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The problem with having too many designers in the kitchen (or government website)

Ashlee Harris
Apr 23, 2018 · 5 min read

At the City of Austin, we’re working on a new digital services project. While performing research with residents, we’re also talking and listening to the staff who manage department digital content every day.

Some things we’ve heard are:

  • “The current site’s design (austintexas.gov) isn’t pretty enough.”
  • “I want the redesign to look like a private sector site.”
  • “I just want to design my department’s site myself.”

We hear you, and that’s why we’re making strides in content strategy, technical features, and the visual design with the testing site, Alpha.austin.gov/.

While we’re upgrading the visual design, there’s still some lingering asks for staff to be able to completely design their own sites or have a design for their department that is completely different than everyone else, but that could pose some major problems for our organization and for our residents.

Imagine if City staff in every department had the ability to design their pages the way they wanted, with different fonts, colors, layouts, and standards. Our site could end up looking like this Mr. Potato Head:

  • disjointed
  • confusing
  • and kind of ugly
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A Mr. Potato Head doll put together poorly, source

There’s a reason having visual design consistency is not only a global design best practice, but something you’ll also see on most private sector sites. Here’s why.

Visual Inconsistency Confuses Users

Residents do not look at the City as discrete departments. They look at us as “The City.” While we may sometimes get lost in the operations of our individual departments, we still are a single organization, and our digital properties should reflect that.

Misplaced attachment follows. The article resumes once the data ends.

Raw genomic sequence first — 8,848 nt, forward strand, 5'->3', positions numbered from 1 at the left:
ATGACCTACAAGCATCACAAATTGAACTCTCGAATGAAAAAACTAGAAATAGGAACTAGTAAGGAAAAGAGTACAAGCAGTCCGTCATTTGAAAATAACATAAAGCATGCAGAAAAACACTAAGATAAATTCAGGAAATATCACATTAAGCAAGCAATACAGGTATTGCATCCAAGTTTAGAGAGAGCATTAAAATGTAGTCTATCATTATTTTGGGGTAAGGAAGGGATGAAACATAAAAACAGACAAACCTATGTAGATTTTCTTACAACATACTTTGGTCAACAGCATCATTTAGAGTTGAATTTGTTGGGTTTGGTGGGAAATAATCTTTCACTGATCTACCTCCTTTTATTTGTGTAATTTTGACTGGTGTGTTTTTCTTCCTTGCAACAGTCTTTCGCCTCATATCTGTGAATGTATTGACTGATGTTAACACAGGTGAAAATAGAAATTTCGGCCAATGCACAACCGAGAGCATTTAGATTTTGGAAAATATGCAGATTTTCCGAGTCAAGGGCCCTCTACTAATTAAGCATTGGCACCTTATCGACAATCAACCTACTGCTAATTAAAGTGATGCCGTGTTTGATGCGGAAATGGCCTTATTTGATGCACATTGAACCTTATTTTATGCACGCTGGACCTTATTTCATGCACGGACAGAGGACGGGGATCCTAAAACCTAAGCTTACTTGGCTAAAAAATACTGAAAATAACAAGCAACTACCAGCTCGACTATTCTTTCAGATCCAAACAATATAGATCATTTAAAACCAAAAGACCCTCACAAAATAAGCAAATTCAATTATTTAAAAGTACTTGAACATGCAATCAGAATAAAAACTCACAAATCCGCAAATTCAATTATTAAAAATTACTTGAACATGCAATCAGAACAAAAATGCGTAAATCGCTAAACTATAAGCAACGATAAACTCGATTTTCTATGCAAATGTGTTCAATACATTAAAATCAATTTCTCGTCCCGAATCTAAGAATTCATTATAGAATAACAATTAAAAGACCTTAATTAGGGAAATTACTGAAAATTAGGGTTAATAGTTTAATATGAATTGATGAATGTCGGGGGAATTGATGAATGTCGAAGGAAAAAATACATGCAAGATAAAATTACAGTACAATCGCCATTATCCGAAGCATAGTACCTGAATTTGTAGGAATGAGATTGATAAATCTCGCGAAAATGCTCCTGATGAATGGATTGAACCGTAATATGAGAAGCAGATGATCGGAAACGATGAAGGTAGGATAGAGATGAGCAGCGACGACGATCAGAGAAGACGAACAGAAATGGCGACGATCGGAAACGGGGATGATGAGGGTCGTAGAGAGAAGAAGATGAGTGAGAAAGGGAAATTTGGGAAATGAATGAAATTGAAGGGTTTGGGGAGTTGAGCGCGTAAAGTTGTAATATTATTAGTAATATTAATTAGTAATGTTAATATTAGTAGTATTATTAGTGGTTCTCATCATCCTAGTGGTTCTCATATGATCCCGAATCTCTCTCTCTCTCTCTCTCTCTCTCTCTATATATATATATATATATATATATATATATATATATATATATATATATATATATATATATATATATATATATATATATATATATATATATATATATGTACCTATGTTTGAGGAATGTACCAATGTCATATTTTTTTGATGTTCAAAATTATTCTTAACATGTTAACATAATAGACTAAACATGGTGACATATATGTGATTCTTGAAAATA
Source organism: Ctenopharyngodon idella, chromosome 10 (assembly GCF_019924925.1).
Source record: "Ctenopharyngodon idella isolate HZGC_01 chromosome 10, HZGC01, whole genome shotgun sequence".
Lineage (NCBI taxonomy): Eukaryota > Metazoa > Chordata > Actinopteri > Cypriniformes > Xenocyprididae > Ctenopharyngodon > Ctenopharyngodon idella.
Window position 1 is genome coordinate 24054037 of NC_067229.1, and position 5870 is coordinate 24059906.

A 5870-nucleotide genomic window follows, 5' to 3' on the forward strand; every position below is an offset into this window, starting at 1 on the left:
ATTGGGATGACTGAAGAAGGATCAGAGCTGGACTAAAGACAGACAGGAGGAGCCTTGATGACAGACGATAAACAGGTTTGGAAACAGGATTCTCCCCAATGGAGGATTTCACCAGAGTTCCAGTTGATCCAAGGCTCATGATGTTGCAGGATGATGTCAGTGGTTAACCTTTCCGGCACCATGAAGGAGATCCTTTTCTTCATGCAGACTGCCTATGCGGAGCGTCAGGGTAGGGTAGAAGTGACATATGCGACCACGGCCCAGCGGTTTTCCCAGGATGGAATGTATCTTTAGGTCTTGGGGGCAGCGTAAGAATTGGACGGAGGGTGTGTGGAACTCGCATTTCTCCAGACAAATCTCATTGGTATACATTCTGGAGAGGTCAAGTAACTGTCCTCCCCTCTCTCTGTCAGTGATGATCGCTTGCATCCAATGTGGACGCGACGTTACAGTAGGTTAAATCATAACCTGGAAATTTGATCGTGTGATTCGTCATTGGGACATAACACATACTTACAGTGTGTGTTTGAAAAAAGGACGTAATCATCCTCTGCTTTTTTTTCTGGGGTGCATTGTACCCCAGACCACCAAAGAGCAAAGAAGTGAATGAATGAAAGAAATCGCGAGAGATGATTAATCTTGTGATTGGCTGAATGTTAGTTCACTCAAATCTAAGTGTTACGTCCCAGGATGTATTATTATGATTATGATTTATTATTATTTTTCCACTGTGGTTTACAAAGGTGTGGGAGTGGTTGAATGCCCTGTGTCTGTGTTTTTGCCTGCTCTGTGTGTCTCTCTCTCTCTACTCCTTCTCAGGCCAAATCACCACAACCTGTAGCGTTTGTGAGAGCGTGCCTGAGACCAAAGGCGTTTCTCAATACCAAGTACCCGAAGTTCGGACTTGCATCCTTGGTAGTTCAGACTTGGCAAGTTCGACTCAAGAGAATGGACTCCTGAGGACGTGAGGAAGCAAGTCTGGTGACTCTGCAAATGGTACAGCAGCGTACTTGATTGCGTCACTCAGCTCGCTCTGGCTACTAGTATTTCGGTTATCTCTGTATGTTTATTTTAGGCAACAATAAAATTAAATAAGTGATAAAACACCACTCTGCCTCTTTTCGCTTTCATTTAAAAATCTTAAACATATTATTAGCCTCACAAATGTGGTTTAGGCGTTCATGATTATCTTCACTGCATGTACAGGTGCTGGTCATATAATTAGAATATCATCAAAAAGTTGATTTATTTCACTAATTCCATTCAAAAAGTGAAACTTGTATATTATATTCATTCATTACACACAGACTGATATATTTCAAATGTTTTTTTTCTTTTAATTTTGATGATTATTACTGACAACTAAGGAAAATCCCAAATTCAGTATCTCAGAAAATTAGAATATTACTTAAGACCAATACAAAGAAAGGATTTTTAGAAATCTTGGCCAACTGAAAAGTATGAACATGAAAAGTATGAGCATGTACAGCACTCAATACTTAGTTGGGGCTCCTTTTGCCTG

When users visit our site, the look and feel should be consistent across it. It should not be green and fuscia on one page, purple and neon yellow on another, 10pt. Times New Roman font on one page, 32pt. Comic Sans font on another.

This type of inconsistency can be jarring for a user and makes a site confusing and difficult to navigate or comprehend. Just take a look at these top 50 worst website designs for an example of what inconsistency can do. This is why it is so important for there to be a consistent look and feel to our site design.

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Diagram example of inconsistent page design, source
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Diagram example of consistent page design, source

The testing site’s design is being developed by experienced user interface and user experience designers and will have brand standards that maintain this consistency into the future.

This will ensure that we make the website experience as easy and seamless as possible for our residents.

Visual Inconsistency Decreases Site Trustworthiness

When navigating through a website, users need to visibly be able to tell that they are on the same website during the entire experience, no matter what page they move to next. This maintains the trustworthiness of the site.